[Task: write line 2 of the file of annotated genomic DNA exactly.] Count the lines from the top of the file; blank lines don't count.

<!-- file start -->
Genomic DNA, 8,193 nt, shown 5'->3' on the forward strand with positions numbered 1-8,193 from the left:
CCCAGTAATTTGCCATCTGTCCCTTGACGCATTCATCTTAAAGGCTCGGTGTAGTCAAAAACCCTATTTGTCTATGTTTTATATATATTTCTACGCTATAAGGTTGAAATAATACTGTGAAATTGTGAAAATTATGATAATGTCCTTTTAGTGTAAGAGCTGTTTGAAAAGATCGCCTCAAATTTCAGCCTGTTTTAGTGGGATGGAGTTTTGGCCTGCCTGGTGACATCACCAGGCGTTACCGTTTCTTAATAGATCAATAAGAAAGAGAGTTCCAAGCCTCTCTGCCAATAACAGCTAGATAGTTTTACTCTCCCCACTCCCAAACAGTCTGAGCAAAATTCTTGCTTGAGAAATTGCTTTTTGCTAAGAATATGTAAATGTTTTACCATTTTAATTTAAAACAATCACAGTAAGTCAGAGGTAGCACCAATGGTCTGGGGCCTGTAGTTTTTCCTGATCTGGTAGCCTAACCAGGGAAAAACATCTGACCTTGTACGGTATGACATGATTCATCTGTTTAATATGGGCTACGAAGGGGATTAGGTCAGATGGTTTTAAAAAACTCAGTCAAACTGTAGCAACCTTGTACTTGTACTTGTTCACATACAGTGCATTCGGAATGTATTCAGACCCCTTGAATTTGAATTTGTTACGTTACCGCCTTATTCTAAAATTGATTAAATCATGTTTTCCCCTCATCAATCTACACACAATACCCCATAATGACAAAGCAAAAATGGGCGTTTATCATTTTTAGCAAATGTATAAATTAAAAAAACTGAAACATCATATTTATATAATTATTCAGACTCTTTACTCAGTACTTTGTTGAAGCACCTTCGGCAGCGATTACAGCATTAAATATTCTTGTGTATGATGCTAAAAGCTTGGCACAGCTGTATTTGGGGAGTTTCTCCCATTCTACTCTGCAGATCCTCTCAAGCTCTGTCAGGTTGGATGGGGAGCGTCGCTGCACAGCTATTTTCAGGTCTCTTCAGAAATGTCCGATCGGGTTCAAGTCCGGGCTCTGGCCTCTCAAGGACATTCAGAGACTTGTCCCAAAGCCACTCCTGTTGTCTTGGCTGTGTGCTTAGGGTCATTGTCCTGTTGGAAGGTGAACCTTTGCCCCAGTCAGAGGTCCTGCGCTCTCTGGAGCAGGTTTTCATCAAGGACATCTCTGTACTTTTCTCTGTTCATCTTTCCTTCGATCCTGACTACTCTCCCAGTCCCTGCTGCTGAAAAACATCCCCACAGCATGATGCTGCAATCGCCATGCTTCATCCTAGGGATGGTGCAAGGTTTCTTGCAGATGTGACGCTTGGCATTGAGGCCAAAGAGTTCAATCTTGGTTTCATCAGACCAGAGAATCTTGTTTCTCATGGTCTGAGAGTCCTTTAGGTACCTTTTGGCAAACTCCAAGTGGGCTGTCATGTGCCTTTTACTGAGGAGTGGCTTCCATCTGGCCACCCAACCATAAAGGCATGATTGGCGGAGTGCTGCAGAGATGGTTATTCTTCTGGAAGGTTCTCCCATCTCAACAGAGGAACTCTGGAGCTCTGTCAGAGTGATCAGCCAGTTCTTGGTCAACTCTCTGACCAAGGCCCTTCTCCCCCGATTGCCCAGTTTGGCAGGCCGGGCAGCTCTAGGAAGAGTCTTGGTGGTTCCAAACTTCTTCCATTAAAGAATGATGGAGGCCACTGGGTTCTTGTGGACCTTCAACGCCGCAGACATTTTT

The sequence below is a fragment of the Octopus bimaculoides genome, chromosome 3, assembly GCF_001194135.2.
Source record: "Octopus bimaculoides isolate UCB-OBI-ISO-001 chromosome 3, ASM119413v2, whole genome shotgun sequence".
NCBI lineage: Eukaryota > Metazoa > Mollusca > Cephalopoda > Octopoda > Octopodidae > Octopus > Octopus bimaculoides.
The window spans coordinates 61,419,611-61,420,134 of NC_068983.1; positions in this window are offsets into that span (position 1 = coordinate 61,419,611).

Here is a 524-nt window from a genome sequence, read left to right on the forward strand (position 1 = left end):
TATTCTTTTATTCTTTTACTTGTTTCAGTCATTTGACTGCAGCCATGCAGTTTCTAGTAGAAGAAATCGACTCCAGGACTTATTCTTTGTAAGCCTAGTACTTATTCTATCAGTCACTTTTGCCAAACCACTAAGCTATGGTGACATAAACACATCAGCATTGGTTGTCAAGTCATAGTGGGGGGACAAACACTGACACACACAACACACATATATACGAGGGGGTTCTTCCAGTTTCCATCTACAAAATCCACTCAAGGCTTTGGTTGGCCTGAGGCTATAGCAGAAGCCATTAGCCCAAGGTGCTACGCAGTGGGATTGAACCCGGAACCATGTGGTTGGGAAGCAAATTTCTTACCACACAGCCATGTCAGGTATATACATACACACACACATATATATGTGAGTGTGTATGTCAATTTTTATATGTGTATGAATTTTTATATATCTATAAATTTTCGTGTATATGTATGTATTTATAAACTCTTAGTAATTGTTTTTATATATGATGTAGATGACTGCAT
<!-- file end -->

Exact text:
CCCAGTAATTTGCCATCTGTCCCTTGACGCATTCATCTTAAAGGCTCGGTGTAGTCAAAAACCCTATTTGTCTATGTTTTATATATATTTCTACGCTATAAGGTTGAAATAATACTGTGAAATTGTGAAAATTATGATAATGTCCTTTTAGTGTAAGAGCTGTTTGAAAAGATCGCCTCAAATTTCAGCCTGTTTTAGTGGGATGGAGTTTTGGCCTGCCTGGTGACATCACCAGGCGTTACCGTTTCTTAATAGATCAATAAGAAAGAGAGTTCCAAGCCTCTCTGCCAATAACAGCTAGATAGTTTTACTCTCCCCACTCCCAAACAGTCTGAGCAAAATTCTTGCTTGAGAAATTGCTTTTTGCTAAGAATATGTAAATGTTTTACCATTTTAATTTAAAACAATCACAGTAAGTCAGAGGTAGCACCAATGGTCTGGGGCCTGTAGTTTTTCCTGATCTGGTAGCCTAACCAGGGAAAAACATCTGACCTTGTACGGTATGACATGATTCATCTGTTTAATATGGGCTACGAAGGGGATTAGGTCAGATGGTTTTAAAAAACTCAGTCAAACTGTAGCAACCTTGTACTTGTACTTGTTCACATACAGTGCATTCGGAATGTATTCAGACCCCTTGAATTTGAATTTGTTACGTTACCGCCTTATTCTAAAATTGATTAAATCATGTTTTCCCCTCATCAATCTACACACAATACCCCATAATGACAAAGCAAAAATGGGCGTTTATCATTTTTAGCAAATGTATAAATTAAAAAAACTGAAACATCATATTTATATAATTATTCAGACTCTTTACTCAGTACTTTGTTGAAGCACCTTCGGCAGCGATTACAGCATTAAATATTCTTGTGTATGATGCTAAAAGCTTGGCACAGCTGTATTTGGGGAGTTTCTCCCATTCTACTCTGCAGATCCTCTCAAGCTCTGTCAGGTTGGATGGGGAGCGTCGCTGCACAGCTATTTTCAGGTCTCTTCAGAAATGTCCGATCGGGTTCAAGTCCGGGCTCTGGCCTCTCAAGGACATTCAGAGACTTGTCCCAAAGCCACTCCTGTTGTCTTGGCTGTGTGCTTAGGGTCATTGTCCTGTTGGAAGGTGAACCTTTGCCCCAGTCAGAGGTCCTGCGCTCTCTGGAGCAGGTTTTCATCAAGGACATCTCTGTACTTTTCTCTGTTCATCTTTCCTTCGATCCTGACTACTCTCCCAGTCCCTGCTGCTGAAAAACATCCCCACAGCATGATGCTGCAATCGCCATGCTTCATCCTAGGGATGGTGCAAGGTTTCTTGCAGATGTGACGCTTGGCATTGAGGCCAAAGAGTTCAATCTTGGTTTCATCAGACCAGAGAATCTTGTTTCTCATGGTCTGAGAGTCCTTTAGGTACCTTTTGGCAAACTCCAAGTGGGCTGTCATGTGCCTTTTACTGAGGAGTGGCTTCCATCTGGCCACCCAACCATAAAGGCATGATTGGCGGAGTGCTGCAGAGATGGTTATTCTTCTGGAAGGTTCTCCCATCTCAACAGAGGAACTCTGGAGCTCTGTCAGAGTGATCAGCCAGTTCTTGGTCAACTCTCTGACCAAGGCCCTTCTCCCCCGATTGCCCAGTTTGGCAGGCCGGGCAGCTCTAGGAAGAGTCTTGGTGGTTCCAAACTTCTTCCATTAAAGAATGATGGAGGCCACTGGGTTCTTGTGGACCTTCAACGCCGCAGACATTTTT